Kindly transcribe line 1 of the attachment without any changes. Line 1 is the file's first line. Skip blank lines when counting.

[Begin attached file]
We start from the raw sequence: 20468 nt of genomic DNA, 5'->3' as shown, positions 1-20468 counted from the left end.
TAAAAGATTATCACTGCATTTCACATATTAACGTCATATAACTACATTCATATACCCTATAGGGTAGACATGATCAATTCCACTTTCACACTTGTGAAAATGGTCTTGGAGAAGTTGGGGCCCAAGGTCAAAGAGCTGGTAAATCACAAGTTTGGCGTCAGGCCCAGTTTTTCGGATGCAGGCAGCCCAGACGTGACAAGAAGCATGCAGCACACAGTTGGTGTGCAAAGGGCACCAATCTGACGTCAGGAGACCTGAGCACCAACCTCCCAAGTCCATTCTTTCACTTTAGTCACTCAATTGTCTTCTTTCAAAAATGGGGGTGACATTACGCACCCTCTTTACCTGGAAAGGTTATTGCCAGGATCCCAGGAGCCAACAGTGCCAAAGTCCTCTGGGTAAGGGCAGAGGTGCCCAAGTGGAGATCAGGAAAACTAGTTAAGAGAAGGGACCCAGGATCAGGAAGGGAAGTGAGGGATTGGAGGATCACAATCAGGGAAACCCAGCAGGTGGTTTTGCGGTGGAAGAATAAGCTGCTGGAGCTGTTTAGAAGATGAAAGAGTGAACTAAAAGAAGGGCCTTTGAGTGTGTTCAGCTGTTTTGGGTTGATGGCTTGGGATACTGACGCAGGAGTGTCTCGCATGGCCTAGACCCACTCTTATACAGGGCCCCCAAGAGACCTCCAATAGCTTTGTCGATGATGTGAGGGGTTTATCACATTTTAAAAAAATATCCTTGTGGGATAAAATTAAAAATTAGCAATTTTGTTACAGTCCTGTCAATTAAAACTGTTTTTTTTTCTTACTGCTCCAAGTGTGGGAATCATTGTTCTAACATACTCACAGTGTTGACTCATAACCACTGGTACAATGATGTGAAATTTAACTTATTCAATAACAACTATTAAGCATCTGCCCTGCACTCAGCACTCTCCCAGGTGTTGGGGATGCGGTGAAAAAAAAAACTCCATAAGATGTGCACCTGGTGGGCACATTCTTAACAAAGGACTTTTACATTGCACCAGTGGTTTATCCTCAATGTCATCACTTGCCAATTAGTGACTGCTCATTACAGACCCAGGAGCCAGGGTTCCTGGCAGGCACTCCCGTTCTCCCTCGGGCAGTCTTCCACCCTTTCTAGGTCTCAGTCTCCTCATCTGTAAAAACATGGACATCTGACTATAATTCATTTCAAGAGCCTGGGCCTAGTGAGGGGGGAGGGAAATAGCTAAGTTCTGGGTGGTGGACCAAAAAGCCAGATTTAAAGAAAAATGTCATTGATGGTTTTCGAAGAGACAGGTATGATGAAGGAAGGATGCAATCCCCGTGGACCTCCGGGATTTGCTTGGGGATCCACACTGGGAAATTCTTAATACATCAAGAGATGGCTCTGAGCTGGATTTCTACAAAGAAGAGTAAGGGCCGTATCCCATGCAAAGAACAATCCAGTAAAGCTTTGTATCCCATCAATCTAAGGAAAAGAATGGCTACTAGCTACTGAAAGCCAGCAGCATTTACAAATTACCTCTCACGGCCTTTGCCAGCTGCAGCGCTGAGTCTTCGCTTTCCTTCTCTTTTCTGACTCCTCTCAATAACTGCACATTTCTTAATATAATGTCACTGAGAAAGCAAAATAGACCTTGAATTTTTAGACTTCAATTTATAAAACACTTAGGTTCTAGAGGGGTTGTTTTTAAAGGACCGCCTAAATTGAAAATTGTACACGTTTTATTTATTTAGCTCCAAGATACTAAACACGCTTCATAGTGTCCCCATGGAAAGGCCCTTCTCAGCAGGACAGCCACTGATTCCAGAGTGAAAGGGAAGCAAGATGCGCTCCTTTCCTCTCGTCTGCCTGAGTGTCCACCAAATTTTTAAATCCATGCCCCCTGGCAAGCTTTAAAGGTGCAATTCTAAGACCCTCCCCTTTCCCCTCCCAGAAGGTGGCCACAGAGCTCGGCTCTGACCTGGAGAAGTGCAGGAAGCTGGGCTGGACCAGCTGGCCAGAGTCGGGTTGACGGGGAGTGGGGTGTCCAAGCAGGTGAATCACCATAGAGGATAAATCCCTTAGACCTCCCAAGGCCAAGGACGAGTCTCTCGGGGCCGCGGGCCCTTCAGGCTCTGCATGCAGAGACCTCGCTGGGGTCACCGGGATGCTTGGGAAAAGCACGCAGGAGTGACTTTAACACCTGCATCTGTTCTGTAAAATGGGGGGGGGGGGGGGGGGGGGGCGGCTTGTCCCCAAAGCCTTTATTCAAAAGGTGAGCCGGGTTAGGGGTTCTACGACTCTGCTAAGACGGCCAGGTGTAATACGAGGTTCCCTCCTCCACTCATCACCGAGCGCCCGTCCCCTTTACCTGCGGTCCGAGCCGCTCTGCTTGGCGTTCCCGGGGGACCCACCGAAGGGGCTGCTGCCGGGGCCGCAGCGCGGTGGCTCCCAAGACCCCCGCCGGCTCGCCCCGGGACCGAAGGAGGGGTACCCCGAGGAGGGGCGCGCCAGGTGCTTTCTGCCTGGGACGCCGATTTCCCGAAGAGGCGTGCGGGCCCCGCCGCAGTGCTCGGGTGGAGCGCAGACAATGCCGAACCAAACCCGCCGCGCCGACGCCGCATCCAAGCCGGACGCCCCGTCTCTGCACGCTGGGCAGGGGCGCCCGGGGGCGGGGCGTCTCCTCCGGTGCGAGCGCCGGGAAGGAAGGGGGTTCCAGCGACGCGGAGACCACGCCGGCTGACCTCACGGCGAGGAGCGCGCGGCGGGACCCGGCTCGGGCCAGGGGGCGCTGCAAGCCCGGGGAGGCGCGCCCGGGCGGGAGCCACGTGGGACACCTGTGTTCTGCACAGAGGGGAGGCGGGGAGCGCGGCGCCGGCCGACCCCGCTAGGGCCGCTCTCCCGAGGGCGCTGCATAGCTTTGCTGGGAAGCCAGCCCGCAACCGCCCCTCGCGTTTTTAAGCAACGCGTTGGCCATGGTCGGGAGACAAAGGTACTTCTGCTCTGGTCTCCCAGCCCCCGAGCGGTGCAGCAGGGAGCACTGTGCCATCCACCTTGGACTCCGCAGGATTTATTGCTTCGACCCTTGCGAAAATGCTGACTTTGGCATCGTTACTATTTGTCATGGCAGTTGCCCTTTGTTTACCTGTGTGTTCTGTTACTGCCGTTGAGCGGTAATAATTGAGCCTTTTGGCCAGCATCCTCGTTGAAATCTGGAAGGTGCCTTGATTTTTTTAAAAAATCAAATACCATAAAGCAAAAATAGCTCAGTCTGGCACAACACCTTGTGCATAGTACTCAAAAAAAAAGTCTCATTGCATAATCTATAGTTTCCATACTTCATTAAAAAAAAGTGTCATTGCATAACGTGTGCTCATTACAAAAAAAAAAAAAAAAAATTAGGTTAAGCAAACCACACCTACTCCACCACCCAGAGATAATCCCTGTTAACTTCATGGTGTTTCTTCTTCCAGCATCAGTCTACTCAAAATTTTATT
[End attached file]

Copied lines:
We start from the raw sequence: 20468 nt of genomic DNA, 5'->3' as shown, positions 1-20468 counted from the left end.